They’re in washing machines, dishwashers, and automatic irrigation systems, also known as sprinklers. You’ll even find them in the paintball industry. Solenoid valves are simple devices that work to shut off, release, dose, distribute, and mix fluids. They are important components in most pneumatic systems. While these valves are simple and inexpensive, it may be confusing to choose the one best suited for your needs.
A Simple Solenoid
To fully understand how these solenoid valves work it’s best to start by understanding what a solenoid is. A solenoid is a coil that is tightly wound into a helix. This coil is wrapped around a metallic core which when energized, creates an electromagnet. The greater the current of electricity, the more powerful the electromagnet becomes. The beauty of an electromagnet, and what makes it different from a regular magnet, is that it can switch on and off. Therefore, solenoids work in systems that latch, lock, or trigger another mechanism.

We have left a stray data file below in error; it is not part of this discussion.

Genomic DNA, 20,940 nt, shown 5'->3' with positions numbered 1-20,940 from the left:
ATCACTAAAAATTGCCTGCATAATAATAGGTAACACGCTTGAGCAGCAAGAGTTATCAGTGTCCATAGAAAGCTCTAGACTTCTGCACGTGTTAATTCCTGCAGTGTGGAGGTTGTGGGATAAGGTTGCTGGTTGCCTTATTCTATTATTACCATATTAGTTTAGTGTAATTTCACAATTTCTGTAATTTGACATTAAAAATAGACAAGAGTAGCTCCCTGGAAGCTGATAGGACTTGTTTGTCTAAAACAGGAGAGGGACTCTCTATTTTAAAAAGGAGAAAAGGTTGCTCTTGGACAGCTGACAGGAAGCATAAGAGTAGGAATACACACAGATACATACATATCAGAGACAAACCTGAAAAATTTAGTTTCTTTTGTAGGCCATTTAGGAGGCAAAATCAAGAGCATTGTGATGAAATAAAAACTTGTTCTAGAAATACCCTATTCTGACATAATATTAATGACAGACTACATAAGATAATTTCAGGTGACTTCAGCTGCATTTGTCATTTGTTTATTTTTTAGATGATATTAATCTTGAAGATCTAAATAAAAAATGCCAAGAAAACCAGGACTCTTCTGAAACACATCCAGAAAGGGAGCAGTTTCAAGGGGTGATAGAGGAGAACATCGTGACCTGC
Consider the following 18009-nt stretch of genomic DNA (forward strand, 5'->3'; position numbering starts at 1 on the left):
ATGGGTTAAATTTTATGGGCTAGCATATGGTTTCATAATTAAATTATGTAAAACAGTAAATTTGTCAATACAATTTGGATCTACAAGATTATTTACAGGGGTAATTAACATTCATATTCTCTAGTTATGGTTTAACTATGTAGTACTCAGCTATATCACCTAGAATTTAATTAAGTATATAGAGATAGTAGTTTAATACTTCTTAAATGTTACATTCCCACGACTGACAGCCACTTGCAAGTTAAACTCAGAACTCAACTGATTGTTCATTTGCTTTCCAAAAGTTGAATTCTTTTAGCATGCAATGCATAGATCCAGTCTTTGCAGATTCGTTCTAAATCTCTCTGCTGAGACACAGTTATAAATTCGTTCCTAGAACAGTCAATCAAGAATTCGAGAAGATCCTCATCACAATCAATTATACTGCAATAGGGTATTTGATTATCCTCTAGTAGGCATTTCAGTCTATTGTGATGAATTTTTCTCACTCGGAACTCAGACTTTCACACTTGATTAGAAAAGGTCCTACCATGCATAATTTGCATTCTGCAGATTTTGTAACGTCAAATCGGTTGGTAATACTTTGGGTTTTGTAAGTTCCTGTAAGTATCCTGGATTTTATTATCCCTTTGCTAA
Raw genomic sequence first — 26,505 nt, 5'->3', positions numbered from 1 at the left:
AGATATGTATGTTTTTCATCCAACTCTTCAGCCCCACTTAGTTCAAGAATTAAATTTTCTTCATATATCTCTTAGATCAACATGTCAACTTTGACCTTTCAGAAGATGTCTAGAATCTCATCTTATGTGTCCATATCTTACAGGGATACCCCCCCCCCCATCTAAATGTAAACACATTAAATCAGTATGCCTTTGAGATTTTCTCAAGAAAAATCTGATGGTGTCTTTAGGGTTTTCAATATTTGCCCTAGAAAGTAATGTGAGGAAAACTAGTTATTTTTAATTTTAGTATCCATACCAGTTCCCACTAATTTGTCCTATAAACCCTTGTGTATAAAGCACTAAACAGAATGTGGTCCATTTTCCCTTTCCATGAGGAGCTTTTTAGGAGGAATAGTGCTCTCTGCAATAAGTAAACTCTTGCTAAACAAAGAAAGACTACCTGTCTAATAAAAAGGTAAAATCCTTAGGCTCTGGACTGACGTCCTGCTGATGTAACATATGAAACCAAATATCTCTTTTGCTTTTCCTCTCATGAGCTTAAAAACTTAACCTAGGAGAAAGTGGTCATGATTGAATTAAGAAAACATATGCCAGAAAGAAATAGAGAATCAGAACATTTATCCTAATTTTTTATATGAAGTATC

So, when a solenoid is part of a valve it triggers the opening and closing of the valve. The force generated by the electromagnet pushes and pulls a piston up and down which consequently stops and releases the flow of air, gasses, or liquids.
Some of the pros of using solenoid valves include:
- Fast and safe switching
- High reliability
- Long service life
- Good medium compatibility of the materials used
- Low control power
- Compact design
Direct Acting v. Pilot Operated Solenoid Valves
Of course, solenoid valves come in many different types to suit different flow rates, types of fluid, and tasks.
The two main types of solenoid valves are direct acting and pilot operated valves. Direct acting valves “directly” use the power supply from the electromagnet to open and close the valve. On the other hand, pilot operated valves use the electromagnetic power combined with the pressure of the flowing air/liquid/gas to open and close the valve.
Choosing which one to use mainly depends on the flow rate of the fluid used.